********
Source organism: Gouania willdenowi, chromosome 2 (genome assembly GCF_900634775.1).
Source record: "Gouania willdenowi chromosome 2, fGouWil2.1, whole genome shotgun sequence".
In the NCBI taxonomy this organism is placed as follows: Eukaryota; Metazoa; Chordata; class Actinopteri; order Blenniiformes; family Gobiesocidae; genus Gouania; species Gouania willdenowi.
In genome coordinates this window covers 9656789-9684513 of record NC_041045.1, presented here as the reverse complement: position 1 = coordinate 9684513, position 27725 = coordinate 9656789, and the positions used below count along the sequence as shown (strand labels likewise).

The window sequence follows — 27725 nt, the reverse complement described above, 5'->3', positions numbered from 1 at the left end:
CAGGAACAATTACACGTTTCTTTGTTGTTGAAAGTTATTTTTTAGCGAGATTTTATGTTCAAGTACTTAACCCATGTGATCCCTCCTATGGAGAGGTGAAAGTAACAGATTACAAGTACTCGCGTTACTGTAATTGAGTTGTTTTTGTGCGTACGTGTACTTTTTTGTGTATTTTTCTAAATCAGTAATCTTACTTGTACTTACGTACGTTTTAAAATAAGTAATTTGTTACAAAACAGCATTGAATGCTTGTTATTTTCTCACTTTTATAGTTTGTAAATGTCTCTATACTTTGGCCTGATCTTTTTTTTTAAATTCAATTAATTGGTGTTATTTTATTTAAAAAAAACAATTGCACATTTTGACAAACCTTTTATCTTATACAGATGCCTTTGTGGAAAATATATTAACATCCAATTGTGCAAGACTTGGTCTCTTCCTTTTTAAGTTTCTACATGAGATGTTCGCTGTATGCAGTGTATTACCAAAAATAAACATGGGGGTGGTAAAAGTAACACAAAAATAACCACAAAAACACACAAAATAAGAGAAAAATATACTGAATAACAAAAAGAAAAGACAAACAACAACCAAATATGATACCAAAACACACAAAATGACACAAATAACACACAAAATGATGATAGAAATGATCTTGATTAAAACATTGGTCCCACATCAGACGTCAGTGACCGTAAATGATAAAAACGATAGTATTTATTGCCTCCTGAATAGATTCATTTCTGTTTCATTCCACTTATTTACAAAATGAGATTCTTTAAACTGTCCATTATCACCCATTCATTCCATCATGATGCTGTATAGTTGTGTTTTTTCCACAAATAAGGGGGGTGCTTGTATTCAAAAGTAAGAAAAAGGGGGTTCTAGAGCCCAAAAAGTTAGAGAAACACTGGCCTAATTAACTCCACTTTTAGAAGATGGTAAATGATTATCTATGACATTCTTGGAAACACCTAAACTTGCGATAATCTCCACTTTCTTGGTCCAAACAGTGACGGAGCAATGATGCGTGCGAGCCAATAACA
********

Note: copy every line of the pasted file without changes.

Source organism: Gouania willdenowi, chromosome 2 (genome assembly GCF_900634775.1).
Source record: "Gouania willdenowi chromosome 2, fGouWil2.1, whole genome shotgun sequence".
In the NCBI taxonomy this organism is placed as follows: Eukaryota; Metazoa; Chordata; class Actinopteri; order Blenniiformes; family Gobiesocidae; genus Gouania; species Gouania willdenowi.
In genome coordinates this window covers 9656789-9684513 of record NC_041045.1, presented here as the reverse complement: position 1 = coordinate 9684513, position 27725 = coordinate 9656789, and the positions used below count along the sequence as shown (strand labels likewise).

The window sequence follows — 27725 nt, the reverse complement described above, 5'->3', positions numbered from 1 at the left end:
CAGGAACAATTACACGTTTCTTTGTTGTTGAAAGTTATTTTTTAGCGAGATTTTATGTTCAAGTACTTAACCCATGTGATCCCTCCTATGGAGAGGTGAAAGTAACAGATTACAAGTACTCGCGTTACTGTAATTGAGTTGTTTTTGTGCGTACGTGTACTTTTTTGTGTATTTTTCTAAATCAGTAATCTTACTTGTACTTACGTACGTTTTAAAATAAGTAATTTGTTACAAAACAGCATTGAATGCTTGTTATTTTCTCACTTTTATAGTTTGTAAATGTCTCTATACTTTGGCCTGATCTTTTTTTTTAAATTCAATTAATTGGTGTTATTTTATTTAAAAAAAACAATTGCACATTTTGACAAACCTTTTATCTTATACAGATGCCTTTGTGGAAAATATATTAACATCCAATTGTGCAAGACTTGGTCTCTTCCTTTTTAAGTTTCTACATGAGATGTTCGCTGTATGCAGTGTATTACCAAAAATAAACATGGGGGTGGTAAAAGTAACACAAAAATAACCACAAAAACACACAAAATAAGAGAAAAATATACTGAATAACAAAAAGAAAAGACAAACAACAACCAAATATGATACCAAAACACACAAAATGACACAAATAACACACAAAATGATGATAGAAATGATCTTGATTAAAACATTGGTCCCACATCAGACGTCAGTGACCGTAAATGATAAAAACGATAGTATTTATTGCCTCCTGAATAGATTCATTTCTGTTTCATTCCACTTATTTACAAAATGAGATTCTTTAAACTGTCCATTATCACCCATTCATTCCATCATGATGCTGTATAGTTGTGTTTTTTCCACAAATAAGGGGGGTGCTTGTATTCAAAAGTAAGAAAAAGGGGGTTCTAGAGCCCAAAAAGTTAGAGAAACACTGGCCTAATTAACTCCACTTTTAGAAGATGGTAAATGATTATCTATGACATTCTTGGAAACACCTAAACTTGCGATAATCTCCACTTTCTTGGTCCAAACAGTGACGGAGCAATGATGCGTGCGAGCCAATAACA